As an executive search firm with decades of experience, we’ve seen our fair share of resumes—the good, the bad, and the “Wow, this candidate looks outstanding.” We know what it takes to catch the eye of hiring managers who may only scan for a few seconds before moving it to the top or bottom of the pile. But before we dive into the nitty-gritty, let’s talk bigger picture.

When it comes to job searching, it’s not just about finding a role you can do; it’s about finding a role that you want to do. Focus less on roles that don’t excite you, even if you’re skilled at them. As Staffing Advisors President Bob Corlett puts it, “Embrace your unique strengths—those rare skills you possess and how they meet specific business needs. When you find an organization that needs what you can offer, you’ll face less competition and find the work more rewarding.”

So, take a step back and consider what you really want out of your next career move. It takes a lot of work to find and start a new job. It’s worth your time to be deliberate and choosy. Once you’ve got that figured out, let’s make your resume shine. Here are some quick tips from our recruiting team.

Be Strategic With Content

This bears repeating: hiring managers and recruiters may only scan your resume for 3-5 seconds before moving on to the next. Make it easy for them to see why they’d want to interview you.

  • Include an executive summary at the top, especially for leadership positions, to quickly orient the reader to your background and skills. This is not an objective statement. Those aren’t useful.
  • Provide details about the scope and scale of your work. If you increased revenue or drove engagement, how much over what time for what size initiative?
  • Use numbers to quantify your accomplishments, but don’t inflate your resume with empty statistics. Every data point needs to be accurate and verifiable.
  • Focus on the tangible impacts you made in your roles. Highlight measurable growth and specific outcomes. How did your work benefit the organization, team, or larger community? What skills did you use to make that impact?
  • Emphasize leadership. Did you mentor someone or lead a project, team, or department? Did you propose innovative ideas? Did you start a new initiative or reinvigorate an existing one? How did you evolve the job over time?

Tailor Your Resume to the Type of Job You Are Looking For

  • Read job descriptions closely for the key requirements. Think about how your skills and experience align with what they are looking for. Make direct connections.
  • Research the type of organization or functional area you want to work in and use the language they use. For example, nonprofits often talk about results in terms of mission-impact, while revenue-driven organizations talk about results in dollars.
  • Follow the directions for submission exactly. If they ask for three writing samples and your salary requirements, include them. Don’t submit anything they didn’t ask for. If they have an optional documents section, use your judgment about the relative value of what you share.

Keep the Format and Style Simple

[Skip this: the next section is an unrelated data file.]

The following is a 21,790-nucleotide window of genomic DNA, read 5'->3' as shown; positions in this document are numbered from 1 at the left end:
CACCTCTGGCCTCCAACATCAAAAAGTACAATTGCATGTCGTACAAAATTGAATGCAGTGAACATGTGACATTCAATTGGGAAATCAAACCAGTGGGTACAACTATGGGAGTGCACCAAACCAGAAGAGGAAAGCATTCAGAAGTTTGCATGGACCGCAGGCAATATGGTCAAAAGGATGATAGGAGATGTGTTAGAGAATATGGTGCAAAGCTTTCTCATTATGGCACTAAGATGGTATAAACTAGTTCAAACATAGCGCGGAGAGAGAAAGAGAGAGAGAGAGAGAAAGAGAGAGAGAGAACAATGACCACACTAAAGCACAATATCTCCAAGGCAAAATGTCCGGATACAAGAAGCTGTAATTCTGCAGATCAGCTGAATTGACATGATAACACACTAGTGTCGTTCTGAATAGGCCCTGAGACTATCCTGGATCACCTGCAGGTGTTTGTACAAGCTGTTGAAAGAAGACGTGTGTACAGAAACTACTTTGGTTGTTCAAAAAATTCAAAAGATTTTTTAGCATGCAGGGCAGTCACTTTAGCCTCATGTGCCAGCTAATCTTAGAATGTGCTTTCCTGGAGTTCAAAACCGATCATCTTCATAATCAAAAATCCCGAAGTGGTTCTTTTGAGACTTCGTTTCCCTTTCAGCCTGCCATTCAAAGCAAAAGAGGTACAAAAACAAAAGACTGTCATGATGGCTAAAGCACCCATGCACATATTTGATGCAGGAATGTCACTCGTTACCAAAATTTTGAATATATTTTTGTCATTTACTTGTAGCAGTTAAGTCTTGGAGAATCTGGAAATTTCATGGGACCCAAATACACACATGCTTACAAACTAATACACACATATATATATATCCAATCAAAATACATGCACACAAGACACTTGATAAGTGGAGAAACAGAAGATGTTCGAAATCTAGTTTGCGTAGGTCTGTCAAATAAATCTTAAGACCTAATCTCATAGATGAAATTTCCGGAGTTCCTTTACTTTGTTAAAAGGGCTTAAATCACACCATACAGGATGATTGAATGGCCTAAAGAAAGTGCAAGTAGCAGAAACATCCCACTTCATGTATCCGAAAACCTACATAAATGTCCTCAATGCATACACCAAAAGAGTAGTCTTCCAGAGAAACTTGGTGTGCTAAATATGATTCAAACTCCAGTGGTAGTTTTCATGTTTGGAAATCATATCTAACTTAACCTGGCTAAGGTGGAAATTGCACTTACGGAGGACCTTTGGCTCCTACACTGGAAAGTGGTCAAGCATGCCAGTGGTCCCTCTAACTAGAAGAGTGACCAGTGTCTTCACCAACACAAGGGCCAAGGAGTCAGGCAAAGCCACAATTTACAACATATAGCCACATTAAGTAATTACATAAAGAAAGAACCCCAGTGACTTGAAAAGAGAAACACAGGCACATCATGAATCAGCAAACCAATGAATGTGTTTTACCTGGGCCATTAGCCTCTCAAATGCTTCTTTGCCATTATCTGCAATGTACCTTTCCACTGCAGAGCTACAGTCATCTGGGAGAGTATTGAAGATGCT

• Choose a clean, professional format that prioritizes content over style, avoiding decorative elements. If you are looking for a design role, show your design skills in your portfolio. Keep the resume simple and easy to read.
  • Maintain consistent formatting throughout the document, using the same font, bullet points, and spacing. Don’t use a small font to make things fit.
  • Include links to your online profile or website to provide further context.
  • Ensure your resume is free of grammatical errors. Those are red flags for any job, and everyone is looking for them.
  • Avoid using passive phrases like “responsible for.” Use active verbs like “managed” or “led.”
  • List all jobs in chronological order with dates so the reader can quickly get a sense of your career progression. Gaps are totally fine, just be ready to talk about them. Here’s how.

Provide Context and Clarity

  • Provide a (very) brief description of each company you’ve worked for, including industry, size, and primary work.
  • If you list roles that weren’t full-time, clarify the nature of each (e.g., contract, part-time, fellowship, etc.).

Don’t Worry About Length

  • There’s no magic number of years to show in your experience. It will vary depending on your career level. If you have older or less relevant roles you think add value (this is more likely for early- or mid-career professionals), list them separately with less detail.
  • Don’t be constrained by the one-page resume myth—the length should reflect your experience level and the amount of context you need to provide. Be as concise as possible while including all relevant information. If you tend to be wordy, try using a generative AI model to make your writing more succinct. But be aware that AI can make your writing sound jargony. Here are some tips for using AI (ethically) to revamp your resume and job search.

Do a Five Second Check

  • Scan it for five seconds to see if key points stand out. If not, refine it.
  • Have someone else scan it for five seconds to see what they come away with.

Pay Attention What to Happens Next

For a step-by-step advice, including tips for developing a compelling career narrative and interview strategies that work, download the guide here. No email or sign-up required.